4:42 p.m.: About 700 people have registered for flights back to South Slave communities, the N.W.T. government says.
4:36 p.m.: N.W.T. RCMP Cpl. Matt Halstead says fines range up to $3,000 for people flying drones over wildfires. Drones can ground planes, which have to fly quite low to do firefighting activities. Halstead says he's heard concerns from N.W.T. Fire about people flying drones where they shouldn't.
4:33 p.m.: Westwick says he has a general message for everyone who has returned to North and South Slave communities: These wildfires will need to be managed until the snow falls. None of the communities that have returned or are returning are risk-free, and the landscape will have changed dramatically in a lot of areas. "This is going to be a trauma that a lot of people face together," he said.
4:31 p.m.: Fire information officer Mike Westwick says crews successfully did "critical work" to increase safety of Hay River and surrounding area, including a successful ignition operation. But in the coming days, as people return, they should expect fire activity on the east side of the river. The Hay River corridor is still secure and defences are holding. Over in Enterprise, crews still have work to do to address remaining hotspots.
4:28 p.m.: Jay Boast, giving an update on behalf of the Emergency Management Organization, says the territory is extending the timeline to register for re-entry flights to Hay River, Kátł'odeeche First Nation and Fort Smith by two hours. Residents need to register by 10 p.m. Thursday by calling 1-888-383-6649 or by emailing email@example.com.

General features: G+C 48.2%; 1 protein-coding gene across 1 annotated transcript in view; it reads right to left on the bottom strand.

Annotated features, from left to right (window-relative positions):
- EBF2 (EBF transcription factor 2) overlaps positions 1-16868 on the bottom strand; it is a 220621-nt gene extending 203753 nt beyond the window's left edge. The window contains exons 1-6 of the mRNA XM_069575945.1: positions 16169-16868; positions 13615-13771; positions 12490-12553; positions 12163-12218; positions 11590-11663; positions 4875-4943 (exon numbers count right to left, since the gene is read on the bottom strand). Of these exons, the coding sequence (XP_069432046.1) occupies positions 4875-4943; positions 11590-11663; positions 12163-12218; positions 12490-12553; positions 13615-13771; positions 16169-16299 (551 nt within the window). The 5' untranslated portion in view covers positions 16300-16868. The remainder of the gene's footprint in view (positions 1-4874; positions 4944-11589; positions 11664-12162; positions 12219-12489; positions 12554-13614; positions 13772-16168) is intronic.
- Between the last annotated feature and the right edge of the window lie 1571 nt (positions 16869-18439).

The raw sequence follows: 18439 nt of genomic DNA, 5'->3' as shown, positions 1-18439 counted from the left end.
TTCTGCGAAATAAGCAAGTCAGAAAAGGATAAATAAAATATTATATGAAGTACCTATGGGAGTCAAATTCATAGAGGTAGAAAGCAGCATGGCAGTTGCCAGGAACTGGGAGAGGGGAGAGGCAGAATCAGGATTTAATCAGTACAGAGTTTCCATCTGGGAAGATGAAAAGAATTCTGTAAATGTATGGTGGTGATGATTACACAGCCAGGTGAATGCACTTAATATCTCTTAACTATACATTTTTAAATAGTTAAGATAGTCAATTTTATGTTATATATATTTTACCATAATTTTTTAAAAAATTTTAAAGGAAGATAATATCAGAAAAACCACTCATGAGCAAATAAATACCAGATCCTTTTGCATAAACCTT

4:26 p.m.: Macdonald says the community recreation centre in Fort Smith is being turned into a welcome centre for re-entry, with information for residents and mental health supports.
4:24 p.m.: Jay Macdonald, the deputy mayor of Fort Smith, said the town is still working toward Monday, Sept. 18, as the proposed date of return. He says the fire is still actively burning in some areas but there has been good progress in the fight against it. For now, some businesses are reopening or starting to reopen in the coming days but there are still limited services.
4:20 p.m.: Hay River Mayor Kandis Jameson says her council is meeting Friday to review the establishment of essential services. If all goes well, re-entry for the general public will proceed as planned. For now, essential workers began returning Wednesday and are helping to get mechanical systems working again, cleaning around the community and ordering necessary supplies.
4:16 p.m.: Kátł'odeeche Chief April Martel says the First Nation is still working on its re-entry plan, and she's been talking with federal ministers including Indigenous Services Minister Patty Hajdu about supports for the First Nation, which is almost through its third evacuation in a year and a half.
4:11 p.m.: Finance Minister Caroline Wawzonek says the wildfires all but wiped out the N.W.T. government's expected operating surplus — down to $5 million, whereas before it was in excess of $100 million. It's likely going to take several years for the territory to see reimbursement from the federal government for some of the costs.
4:08 p.m.: Municipal and Community Affairs Minister Shane Thompson says people coming home to South Slave communities should prepare themselves for the risk of returning — communities are still threatened by wildfires and aren't fully safe.